In a March 7, 2008, article in the Torrance, California newspaper, The Daily Breeze, Ferraro said regarding Clinton's nomination rival that "If Obama was a white man, he would not be in this position. And if he was a woman (of any color) he would not be in this position. He happens to be very lucky to be who he is. And the country is caught up in the concept". Ferraro had made a similar comment in 1984 about Jesse Jackson. Ferraro justified her statements by referring to her own run for vice president saying that she "was talking about historic candidacies and what I started off by saying (was that) if you go back to 1984 and look at my historic candidacy, which I had just talked about all these things, in 1984 if my name was Gerard Ferraro instead of Geraldine Ferraro, I would have never been chosen as a vice-presidential candidate. It had nothing to do with my qualification.
Her comments drew criticism and charges of racism from many supporters of Barack Obama. Although Senator Clinton publicly expressed disagreement with Ferraro's remarks, the Clinton campaign never asked for her resignation. On March 11, again speaking to the Breeze, Ferraro responded to the attacks on her by saying: "I really think they're attacking me because I'm white. How's that? She resigned from Clinton's finance committee the next day, saying that she didn't want the Obama camp to use her comments to hurt Clinton's campaign.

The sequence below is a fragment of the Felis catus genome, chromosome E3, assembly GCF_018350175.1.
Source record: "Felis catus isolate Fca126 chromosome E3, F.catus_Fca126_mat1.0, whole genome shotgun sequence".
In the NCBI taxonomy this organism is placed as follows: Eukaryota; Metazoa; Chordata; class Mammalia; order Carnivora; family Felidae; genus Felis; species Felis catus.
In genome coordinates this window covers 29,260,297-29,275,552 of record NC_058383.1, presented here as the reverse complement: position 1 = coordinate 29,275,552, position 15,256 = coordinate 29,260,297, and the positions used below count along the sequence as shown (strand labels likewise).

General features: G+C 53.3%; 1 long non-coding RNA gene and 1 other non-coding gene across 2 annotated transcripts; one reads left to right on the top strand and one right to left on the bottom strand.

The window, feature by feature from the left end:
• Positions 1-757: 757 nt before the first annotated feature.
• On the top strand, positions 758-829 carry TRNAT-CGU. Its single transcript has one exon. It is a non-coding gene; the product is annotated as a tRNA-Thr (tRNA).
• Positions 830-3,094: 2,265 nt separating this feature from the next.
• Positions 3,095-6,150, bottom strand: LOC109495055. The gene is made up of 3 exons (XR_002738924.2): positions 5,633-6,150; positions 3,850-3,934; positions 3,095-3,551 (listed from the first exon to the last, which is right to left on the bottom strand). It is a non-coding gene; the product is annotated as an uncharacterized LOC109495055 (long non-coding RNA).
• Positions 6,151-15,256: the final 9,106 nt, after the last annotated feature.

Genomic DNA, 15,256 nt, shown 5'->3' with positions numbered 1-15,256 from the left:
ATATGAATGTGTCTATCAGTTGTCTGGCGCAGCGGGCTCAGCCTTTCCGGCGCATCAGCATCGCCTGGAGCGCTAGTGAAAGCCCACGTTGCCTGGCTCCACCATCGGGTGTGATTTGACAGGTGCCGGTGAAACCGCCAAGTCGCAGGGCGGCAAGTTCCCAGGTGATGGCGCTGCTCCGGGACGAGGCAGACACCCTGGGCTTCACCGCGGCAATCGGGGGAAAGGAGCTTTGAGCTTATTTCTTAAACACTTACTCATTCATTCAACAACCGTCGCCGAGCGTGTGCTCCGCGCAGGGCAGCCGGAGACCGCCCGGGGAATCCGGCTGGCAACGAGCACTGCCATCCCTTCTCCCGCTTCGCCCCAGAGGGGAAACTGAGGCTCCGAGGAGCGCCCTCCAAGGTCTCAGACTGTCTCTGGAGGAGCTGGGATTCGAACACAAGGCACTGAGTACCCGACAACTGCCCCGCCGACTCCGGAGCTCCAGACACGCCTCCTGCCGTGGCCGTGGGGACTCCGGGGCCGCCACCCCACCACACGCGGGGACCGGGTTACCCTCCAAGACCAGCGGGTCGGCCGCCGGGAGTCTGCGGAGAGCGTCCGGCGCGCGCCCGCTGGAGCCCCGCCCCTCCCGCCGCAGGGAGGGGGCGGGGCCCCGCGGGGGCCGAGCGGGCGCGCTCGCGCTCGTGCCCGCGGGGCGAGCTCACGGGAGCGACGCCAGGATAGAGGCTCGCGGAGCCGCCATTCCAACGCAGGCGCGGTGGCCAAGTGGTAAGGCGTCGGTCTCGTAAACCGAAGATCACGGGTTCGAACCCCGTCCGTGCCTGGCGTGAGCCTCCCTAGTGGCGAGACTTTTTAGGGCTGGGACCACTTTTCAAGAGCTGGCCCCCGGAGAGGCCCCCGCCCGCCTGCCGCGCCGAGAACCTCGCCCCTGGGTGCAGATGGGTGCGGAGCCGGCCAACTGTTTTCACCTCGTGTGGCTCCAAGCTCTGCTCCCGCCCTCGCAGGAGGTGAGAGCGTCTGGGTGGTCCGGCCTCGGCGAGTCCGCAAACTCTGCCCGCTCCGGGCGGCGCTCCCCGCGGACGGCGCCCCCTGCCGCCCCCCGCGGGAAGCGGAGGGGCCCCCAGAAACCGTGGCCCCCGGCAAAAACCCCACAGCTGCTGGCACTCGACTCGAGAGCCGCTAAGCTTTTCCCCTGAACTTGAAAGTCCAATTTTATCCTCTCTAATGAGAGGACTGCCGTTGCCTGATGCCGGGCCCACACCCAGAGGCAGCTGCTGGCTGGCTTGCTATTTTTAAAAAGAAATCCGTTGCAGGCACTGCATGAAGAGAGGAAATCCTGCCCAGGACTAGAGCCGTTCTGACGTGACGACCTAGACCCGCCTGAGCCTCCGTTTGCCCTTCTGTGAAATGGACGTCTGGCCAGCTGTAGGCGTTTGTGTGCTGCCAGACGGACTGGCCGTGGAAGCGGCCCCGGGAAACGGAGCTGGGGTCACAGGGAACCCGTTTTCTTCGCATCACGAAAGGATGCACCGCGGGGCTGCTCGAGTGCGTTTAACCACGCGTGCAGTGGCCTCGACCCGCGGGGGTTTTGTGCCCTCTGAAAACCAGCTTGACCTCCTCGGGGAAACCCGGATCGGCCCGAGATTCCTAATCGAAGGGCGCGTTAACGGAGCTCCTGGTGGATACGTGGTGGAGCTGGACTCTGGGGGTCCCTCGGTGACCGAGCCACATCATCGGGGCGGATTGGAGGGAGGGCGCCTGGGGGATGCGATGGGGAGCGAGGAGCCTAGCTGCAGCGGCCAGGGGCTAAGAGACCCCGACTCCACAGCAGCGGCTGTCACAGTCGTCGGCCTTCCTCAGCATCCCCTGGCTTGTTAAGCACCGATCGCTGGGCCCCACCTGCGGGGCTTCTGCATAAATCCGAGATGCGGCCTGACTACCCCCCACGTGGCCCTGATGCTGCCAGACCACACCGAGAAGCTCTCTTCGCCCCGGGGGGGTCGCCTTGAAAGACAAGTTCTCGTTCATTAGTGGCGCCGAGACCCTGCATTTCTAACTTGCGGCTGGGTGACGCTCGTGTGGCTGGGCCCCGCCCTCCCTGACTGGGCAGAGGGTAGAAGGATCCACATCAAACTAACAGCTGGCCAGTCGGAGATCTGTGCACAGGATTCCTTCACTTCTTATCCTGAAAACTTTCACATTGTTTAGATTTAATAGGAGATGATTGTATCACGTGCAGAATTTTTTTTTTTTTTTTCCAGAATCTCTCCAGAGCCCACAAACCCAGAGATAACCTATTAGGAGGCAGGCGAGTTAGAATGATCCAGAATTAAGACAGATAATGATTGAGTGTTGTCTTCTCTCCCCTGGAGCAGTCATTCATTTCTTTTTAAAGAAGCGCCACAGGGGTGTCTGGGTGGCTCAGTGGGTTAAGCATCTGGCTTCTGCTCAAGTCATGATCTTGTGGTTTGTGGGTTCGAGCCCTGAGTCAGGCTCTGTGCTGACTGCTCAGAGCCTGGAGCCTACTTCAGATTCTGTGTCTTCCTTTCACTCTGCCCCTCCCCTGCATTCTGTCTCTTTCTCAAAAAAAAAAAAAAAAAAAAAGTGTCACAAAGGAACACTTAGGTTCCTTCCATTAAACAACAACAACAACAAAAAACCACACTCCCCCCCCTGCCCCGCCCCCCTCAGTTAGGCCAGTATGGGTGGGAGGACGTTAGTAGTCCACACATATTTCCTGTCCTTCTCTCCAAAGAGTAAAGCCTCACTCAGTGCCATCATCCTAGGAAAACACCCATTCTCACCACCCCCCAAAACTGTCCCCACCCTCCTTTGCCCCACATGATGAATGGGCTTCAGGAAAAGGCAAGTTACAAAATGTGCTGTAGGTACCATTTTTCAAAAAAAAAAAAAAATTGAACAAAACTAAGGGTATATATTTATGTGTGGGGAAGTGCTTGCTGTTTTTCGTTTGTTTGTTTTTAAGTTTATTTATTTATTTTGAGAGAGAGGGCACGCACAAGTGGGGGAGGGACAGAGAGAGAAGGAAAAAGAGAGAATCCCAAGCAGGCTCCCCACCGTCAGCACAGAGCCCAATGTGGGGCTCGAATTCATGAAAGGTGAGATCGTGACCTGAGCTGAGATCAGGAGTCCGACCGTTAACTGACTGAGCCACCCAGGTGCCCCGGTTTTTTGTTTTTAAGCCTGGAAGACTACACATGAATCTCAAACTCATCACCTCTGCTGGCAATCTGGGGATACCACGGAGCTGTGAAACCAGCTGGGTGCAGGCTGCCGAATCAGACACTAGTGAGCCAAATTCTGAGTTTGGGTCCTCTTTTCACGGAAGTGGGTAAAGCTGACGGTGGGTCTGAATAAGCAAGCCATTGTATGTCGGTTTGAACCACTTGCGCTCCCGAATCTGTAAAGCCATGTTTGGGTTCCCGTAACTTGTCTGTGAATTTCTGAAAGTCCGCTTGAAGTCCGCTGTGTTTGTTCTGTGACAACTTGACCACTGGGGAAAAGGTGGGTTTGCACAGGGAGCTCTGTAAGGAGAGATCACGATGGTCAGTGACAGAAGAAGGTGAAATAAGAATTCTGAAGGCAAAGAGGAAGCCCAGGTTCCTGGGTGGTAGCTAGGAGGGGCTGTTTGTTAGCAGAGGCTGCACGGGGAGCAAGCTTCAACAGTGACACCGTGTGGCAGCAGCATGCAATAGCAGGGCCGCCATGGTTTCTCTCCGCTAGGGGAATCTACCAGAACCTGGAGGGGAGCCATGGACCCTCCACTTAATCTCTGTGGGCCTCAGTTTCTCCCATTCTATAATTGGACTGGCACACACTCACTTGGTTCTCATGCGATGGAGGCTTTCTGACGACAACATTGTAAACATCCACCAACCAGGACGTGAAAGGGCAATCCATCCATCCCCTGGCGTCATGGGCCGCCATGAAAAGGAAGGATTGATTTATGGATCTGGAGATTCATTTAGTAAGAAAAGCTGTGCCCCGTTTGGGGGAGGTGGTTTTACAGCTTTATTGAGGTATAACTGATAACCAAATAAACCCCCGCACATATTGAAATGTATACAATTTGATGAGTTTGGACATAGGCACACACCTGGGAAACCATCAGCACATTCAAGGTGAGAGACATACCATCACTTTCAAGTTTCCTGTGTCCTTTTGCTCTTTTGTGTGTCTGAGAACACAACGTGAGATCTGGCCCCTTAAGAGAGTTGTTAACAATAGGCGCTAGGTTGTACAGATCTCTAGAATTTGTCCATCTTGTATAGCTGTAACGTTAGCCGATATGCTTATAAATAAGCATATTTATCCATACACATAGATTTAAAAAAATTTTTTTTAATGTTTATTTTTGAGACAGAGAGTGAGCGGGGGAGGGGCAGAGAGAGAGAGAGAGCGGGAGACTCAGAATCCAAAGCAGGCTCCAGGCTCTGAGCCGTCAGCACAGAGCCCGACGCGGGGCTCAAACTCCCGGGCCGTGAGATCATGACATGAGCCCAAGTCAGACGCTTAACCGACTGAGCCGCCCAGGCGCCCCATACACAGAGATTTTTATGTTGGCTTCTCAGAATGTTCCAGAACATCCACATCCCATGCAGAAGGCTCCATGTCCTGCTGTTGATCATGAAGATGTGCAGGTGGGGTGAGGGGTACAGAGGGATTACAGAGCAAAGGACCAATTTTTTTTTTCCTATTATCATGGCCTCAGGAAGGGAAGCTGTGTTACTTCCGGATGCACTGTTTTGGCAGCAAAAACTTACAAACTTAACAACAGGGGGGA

After leaving the Clinton campaign, Ferraro continued to criticize Obama via her position as a Fox News contributor. Ferraro stated in May 2008 that she thought Obama himself was sexist and that she might not vote for him in the general election.
In August 2008, Ferraro gave an enthusiastic response to the announcement of Sarah Palin as the Republican nominee for Vice President saying: "But without Hillary being the nominee it's really quite equally as important because people are looking for a smart campaign and I think this might do it..
Her second book, a collection of her speeches, was titled Changing History: Women, Power and Politics and was published in 1993.
Framing a Life: A Family Memoir, her 1998 book, is the life story of her immigrant mother.
New York's 9th congressional district, 1978
New York's 9th congressional district, 1980
Battista also ran on Conservative and Right to Life tickets
New York's 9th congressional district, 1982
1984 Democratic National Convention (Vice-Presidential tally)
Democratic primary for the United States Senate, 1992
Democratic primary for the United States Senate, 1998